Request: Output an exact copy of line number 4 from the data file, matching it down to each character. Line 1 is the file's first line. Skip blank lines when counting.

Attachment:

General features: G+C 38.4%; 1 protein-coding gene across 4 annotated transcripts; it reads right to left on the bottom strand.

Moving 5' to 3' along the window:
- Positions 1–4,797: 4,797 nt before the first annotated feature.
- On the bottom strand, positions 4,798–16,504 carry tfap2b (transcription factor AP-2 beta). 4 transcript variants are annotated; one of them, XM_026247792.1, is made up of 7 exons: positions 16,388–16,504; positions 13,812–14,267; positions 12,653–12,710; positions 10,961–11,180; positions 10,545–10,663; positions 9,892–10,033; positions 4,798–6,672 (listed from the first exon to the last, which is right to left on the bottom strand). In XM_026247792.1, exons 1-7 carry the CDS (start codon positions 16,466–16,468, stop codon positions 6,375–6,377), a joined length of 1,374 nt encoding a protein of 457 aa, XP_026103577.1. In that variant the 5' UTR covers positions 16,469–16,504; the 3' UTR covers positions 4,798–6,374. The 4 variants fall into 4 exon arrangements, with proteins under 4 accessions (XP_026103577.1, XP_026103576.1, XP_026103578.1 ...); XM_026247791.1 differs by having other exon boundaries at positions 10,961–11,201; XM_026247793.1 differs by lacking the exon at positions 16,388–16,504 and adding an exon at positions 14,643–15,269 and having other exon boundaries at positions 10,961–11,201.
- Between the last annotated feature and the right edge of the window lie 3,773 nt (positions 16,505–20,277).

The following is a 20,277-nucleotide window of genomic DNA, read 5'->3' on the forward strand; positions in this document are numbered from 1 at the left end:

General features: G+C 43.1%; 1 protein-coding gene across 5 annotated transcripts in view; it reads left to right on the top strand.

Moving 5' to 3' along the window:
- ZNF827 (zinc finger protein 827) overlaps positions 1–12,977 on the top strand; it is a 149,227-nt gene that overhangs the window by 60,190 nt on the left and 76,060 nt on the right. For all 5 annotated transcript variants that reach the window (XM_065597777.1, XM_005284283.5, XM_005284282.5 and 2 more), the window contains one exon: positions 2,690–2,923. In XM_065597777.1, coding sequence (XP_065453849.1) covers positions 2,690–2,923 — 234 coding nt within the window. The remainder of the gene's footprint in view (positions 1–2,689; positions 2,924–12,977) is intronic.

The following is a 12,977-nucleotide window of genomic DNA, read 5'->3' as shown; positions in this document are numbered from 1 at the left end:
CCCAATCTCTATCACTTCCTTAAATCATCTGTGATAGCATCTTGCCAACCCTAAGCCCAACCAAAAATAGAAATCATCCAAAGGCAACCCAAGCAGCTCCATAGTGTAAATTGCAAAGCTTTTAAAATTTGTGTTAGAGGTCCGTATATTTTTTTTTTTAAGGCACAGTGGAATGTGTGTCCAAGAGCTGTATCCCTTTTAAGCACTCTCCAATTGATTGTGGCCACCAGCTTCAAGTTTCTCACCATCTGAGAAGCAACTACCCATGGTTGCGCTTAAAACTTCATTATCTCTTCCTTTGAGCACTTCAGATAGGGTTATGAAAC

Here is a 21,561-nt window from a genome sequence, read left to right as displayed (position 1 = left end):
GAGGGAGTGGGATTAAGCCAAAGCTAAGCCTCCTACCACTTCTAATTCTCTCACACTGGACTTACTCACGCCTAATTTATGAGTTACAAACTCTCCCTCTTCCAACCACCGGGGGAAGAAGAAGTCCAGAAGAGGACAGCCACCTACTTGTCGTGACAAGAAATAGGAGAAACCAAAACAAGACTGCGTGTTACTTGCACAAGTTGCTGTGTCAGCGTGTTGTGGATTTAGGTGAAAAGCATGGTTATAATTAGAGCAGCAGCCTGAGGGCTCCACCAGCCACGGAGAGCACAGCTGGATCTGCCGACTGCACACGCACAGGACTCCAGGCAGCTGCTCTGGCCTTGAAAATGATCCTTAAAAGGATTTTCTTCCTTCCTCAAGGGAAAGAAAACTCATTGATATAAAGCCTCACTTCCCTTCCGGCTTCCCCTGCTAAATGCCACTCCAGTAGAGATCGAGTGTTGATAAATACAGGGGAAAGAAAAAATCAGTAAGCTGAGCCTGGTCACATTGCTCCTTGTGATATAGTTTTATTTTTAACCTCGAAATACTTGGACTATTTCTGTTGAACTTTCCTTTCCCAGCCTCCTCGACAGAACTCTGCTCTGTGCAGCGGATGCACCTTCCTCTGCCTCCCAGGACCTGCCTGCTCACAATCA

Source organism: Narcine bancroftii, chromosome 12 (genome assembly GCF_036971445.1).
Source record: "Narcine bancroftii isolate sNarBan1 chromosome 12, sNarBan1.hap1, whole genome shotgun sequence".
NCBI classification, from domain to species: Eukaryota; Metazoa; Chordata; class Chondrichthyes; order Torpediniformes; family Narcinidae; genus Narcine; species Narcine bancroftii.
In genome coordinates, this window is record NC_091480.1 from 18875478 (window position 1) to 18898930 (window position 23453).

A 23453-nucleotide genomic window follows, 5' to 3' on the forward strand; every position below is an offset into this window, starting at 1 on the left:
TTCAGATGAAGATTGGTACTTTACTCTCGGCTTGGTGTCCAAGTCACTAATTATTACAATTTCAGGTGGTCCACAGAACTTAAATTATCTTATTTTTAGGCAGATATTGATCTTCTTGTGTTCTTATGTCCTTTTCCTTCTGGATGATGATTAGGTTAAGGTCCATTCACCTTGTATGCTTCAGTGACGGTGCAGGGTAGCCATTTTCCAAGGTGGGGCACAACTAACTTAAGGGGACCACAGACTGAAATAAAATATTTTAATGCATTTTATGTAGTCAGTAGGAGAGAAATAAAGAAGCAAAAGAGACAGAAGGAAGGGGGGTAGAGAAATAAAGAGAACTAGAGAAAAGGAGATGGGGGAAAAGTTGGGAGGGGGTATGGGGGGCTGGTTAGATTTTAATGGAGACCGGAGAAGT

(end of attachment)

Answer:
- On the bottom strand, positions 4,798–16,504 carry tfap2b (transcription factor AP-2 beta). 4 transcript variants are annotated; one of them, XM_026247792.1, is made up of 7 exons: positions 16,388–16,504; positions 13,812–14,267; positions 12,653–12,710; positions 10,961–11,180; positions 10,545–10,663; positions 9,892–10,033; positions 4,798–6,672 (listed from the first exon to the last, which is right to left on the bottom strand). In XM_026247792.1, exons 1-7 carry the CDS (start codon positions 16,466–16,468, stop codon positions 6,375–6,377), a joined length of 1,374 nt encoding a protein of 457 aa, XP_026103577.1. In that variant the 5' UTR covers positions 16,469–16,504; the 3' UTR covers positions 4,798–6,374. The 4 variants fall into 4 exon arrangements, with proteins under 4 accessions (XP_026103577.1, XP_026103576.1, XP_026103578.1 ...); XM_026247791.1 differs by having other exon boundaries at positions 10,961–11,201; XM_026247793.1 differs by lacking the exon at positions 16,388–16,504 and adding an exon at positions 14,643–15,269 and having other exon boundaries at positions 10,961–11,201.